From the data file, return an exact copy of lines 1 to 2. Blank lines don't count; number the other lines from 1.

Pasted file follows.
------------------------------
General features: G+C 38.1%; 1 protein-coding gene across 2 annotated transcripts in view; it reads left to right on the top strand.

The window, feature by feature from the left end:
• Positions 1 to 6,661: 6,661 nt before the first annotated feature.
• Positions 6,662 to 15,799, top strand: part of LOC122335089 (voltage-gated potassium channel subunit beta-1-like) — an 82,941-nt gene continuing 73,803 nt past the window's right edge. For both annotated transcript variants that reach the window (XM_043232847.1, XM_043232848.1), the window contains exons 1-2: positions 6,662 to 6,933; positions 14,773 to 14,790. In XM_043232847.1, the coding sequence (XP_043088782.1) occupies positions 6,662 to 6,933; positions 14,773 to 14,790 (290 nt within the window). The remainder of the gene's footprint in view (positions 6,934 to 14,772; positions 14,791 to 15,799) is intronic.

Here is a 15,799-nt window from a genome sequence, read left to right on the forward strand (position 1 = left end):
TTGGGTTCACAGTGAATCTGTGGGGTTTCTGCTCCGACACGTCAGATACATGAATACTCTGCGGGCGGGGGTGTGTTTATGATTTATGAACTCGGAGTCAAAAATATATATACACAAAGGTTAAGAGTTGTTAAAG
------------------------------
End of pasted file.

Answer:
General features: G+C 38.1%; 1 protein-coding gene across 2 annotated transcripts in view; it reads left to right on the top strand.

The window, feature by feature from the left end: